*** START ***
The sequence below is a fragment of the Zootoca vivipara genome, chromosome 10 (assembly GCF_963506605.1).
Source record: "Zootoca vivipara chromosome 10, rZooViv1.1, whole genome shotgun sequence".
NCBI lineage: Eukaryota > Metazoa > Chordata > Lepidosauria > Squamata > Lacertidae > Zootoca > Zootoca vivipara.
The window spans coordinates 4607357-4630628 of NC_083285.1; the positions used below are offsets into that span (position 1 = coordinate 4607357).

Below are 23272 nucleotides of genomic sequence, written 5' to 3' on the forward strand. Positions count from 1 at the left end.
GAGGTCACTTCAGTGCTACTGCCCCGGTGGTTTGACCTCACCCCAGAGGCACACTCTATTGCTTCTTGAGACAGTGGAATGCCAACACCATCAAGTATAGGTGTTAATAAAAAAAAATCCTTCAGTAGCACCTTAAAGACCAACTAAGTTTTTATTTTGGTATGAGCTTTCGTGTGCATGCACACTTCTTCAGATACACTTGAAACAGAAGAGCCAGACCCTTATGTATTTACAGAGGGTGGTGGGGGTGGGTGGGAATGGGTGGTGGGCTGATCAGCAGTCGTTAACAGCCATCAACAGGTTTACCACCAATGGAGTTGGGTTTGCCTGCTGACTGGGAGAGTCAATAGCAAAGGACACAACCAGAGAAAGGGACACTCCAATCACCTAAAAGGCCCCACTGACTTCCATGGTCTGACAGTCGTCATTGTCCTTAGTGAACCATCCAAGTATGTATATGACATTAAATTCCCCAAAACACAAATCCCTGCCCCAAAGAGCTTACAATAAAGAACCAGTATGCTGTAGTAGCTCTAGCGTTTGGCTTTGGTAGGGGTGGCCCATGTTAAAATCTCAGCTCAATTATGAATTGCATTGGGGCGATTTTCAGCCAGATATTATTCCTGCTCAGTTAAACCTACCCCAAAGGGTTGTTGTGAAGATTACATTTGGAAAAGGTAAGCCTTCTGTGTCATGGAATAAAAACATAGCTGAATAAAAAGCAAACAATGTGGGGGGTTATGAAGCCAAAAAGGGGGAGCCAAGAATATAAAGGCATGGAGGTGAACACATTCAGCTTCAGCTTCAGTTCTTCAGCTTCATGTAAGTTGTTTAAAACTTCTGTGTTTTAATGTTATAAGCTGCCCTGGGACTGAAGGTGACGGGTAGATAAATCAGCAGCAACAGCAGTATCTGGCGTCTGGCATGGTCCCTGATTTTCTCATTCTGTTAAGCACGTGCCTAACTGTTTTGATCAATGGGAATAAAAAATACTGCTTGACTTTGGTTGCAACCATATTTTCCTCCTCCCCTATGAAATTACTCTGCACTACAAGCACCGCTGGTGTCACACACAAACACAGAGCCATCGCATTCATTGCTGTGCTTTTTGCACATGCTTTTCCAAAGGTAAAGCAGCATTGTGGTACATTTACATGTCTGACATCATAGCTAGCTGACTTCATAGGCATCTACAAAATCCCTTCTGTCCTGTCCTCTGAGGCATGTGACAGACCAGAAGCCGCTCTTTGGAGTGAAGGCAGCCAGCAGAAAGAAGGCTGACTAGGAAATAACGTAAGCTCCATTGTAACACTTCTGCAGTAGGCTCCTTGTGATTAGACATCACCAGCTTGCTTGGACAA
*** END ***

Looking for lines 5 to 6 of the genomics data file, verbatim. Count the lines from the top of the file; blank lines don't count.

Below are 23272 nucleotides of genomic sequence, written 5' to 3' on the forward strand. Positions count from 1 at the left end.
GAGGTCACTTCAGTGCTACTGCCCCGGTGGTTTGACCTCACCCCAGAGGCACACTCTATTGCTTCTTGAGACAGTGGAATGCCAACACCATCAAGTATAGGTGTTAATAAAAAAAAATCCTTCAGTAGCACCTTAAAGACCAACTAAGTTTTTATTTTGGTATGAGCTTTCGTGTGCATGCACACTTCTTCAGATACACTTGAAACAGAAGAGCCAGACCCTTATGTATTTACAGAGGGTGGTGGGGGTGGGTGGGAATGGGTGGTGGGCTGATCAGCAGTCGTTAACAGCCATCAACAGGTTTACCACCAATGGAGTTGGGTTTGCCTGCTGACTGGGAGAGTCAATAGCAAAGGACACAACCAGAGAAAGGGACACTCCAATCACCTAAAAGGCCCCACTGACTTCCATGGTCTGACAGTCGTCATTGTCCTTAGTGAACCATCCAAGTATGTATATGACATTAAATTCCCCAAAACACAAATCCCTGCCCCAAAGAGCTTACAATAAAGAACCAGTATGCTGTAGTAGCTCTAGCGTTTGGCTTTGGTAGGGGTGGCCCATGTTAAAATCTCAGCTCAATTATGAATTGCATTGGGGCGATTTTCAGCCAGATATTATTCCTGCTCAGTTAAACCTACCCCAAAGGGTTGTTGTGAAGATTACATTTGGAAAAGGTAAGCCTTCTGTGTCATGGAATAAAAACATAGCTGAATAAAAAGCAAACAATGTGGGGGGTTATGAAGCCAAAAAGGGGGAGCCAAGAATATAAAGGCATGGAGGTGAACACATTCAGCTTCAGCTTCAGTTCTTCAGCTTCATGTAAGTTGTTTAAAACTTCTGTGTTTTAATGTTATAAGCTGCCCTGGGACTGAAGGTGACGGGTAGATAAATCAGCAGCAACAGCAGTATCTGGCGTCTGGCATGGTCCCTGATTTTCTCATTCTGTTAAGCACGTGCCTAACTGTTTTGATCAATGGGAATAAAAAATACTGCTTGACTTTGGTTGCAACCATATTTTCCTCCTCCCCTATGAAATTACTCTGCACTACAAGCACCGCTGGTGTCACACACAAACACAGAGCCATCGCATTCATTGCTGTGCTTTTTGCACATGCTTTTCCAAAGGTAAAGCAGCATTGTGGTACATTTACATGTCTGACATCATAGCTAGCTGACTTCATAGGCATCTACAAAATCCCTTCTGTCCTGTCCTCTGAGGCATGTGACAGACCAGAAGCCGCTCTTTGGAGTGAAGGCAGCCAGCAGAAAGAAGGCTGACTAGGAAATAACGTAAGCTCCATTGTAACACTTCTGCAGTAGGCTCCTTGTGATTAGACATCACCAGCTTGCTTGGACAA